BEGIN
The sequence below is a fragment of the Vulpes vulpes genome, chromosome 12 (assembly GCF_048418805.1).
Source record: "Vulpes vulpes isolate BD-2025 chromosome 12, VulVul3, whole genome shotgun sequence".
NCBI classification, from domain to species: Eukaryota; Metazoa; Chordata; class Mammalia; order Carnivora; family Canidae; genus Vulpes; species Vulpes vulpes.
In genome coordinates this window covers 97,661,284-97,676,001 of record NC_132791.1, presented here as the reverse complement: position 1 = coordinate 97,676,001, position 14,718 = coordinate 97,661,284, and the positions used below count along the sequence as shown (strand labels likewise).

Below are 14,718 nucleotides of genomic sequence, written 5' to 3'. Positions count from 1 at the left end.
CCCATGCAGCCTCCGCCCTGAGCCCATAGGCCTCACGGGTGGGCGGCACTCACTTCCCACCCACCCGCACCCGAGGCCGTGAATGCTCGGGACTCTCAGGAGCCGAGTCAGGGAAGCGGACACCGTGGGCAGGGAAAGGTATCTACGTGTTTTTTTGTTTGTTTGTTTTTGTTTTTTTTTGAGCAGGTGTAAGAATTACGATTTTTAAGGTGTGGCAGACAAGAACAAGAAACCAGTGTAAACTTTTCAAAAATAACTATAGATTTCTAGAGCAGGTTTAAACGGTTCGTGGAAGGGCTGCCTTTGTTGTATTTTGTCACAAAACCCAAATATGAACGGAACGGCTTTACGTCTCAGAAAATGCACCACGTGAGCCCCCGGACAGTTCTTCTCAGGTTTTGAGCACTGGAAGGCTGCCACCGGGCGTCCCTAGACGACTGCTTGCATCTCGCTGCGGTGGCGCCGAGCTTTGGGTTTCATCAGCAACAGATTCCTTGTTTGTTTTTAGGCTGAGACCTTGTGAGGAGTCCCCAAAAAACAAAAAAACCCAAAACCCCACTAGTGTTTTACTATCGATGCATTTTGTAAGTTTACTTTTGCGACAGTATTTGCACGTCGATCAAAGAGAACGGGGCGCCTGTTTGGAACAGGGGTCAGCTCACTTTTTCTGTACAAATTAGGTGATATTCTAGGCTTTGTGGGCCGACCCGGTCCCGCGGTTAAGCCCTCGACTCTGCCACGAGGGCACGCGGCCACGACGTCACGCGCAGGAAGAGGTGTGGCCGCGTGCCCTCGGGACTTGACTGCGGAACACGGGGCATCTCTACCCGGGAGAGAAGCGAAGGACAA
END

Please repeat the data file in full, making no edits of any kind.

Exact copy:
The sequence below is a fragment of the Vulpes vulpes genome, chromosome 12 (assembly GCF_048418805.1).
Source record: "Vulpes vulpes isolate BD-2025 chromosome 12, VulVul3, whole genome shotgun sequence".
NCBI classification, from domain to species: Eukaryota; Metazoa; Chordata; class Mammalia; order Carnivora; family Canidae; genus Vulpes; species Vulpes vulpes.
In genome coordinates this window covers 97,661,284-97,676,001 of record NC_132791.1, presented here as the reverse complement: position 1 = coordinate 97,676,001, position 14,718 = coordinate 97,661,284, and the positions used below count along the sequence as shown (strand labels likewise).

Below are 14,718 nucleotides of genomic sequence, written 5' to 3'. Positions count from 1 at the left end.
CCCATGCAGCCTCCGCCCTGAGCCCATAGGCCTCACGGGTGGGCGGCACTCACTTCCCACCCACCCGCACCCGAGGCCGTGAATGCTCGGGACTCTCAGGAGCCGAGTCAGGGAAGCGGACACCGTGGGCAGGGAAAGGTATCTACGTGTTTTTTTGTTTGTTTGTTTTTGTTTTTTTTTGAGCAGGTGTAAGAATTACGATTTTTAAGGTGTGGCAGACAAGAACAAGAAACCAGTGTAAACTTTTCAAAAATAACTATAGATTTCTAGAGCAGGTTTAAACGGTTCGTGGAAGGGCTGCCTTTGTTGTATTTTGTCACAAAACCCAAATATGAACGGAACGGCTTTACGTCTCAGAAAATGCACCACGTGAGCCCCCGGACAGTTCTTCTCAGGTTTTGAGCACTGGAAGGCTGCCACCGGGCGTCCCTAGACGACTGCTTGCATCTCGCTGCGGTGGCGCCGAGCTTTGGGTTTCATCAGCAACAGATTCCTTGTTTGTTTTTAGGCTGAGACCTTGTGAGGAGTCCCCAAAAAACAAAAAAACCCAAAACCCCACTAGTGTTTTACTATCGATGCATTTTGTAAGTTTACTTTTGCGACAGTATTTGCACGTCGATCAAAGAGAACGGGGCGCCTGTTTGGAACAGGGGTCAGCTCACTTTTTCTGTACAAATTAGGTGATATTCTAGGCTTTGTGGGCCGACCCGGTCCCGCGGTTAAGCCCTCGACTCTGCCACGAGGGCACGCGGCCACGACGTCACGCGCAGGAAGAGGTGTGGCCGCGTGCCCTCGGGACTTGACTGCGGAACACGGGGCATCTCTACCCGGGAGAGAAGCGAAGGACAA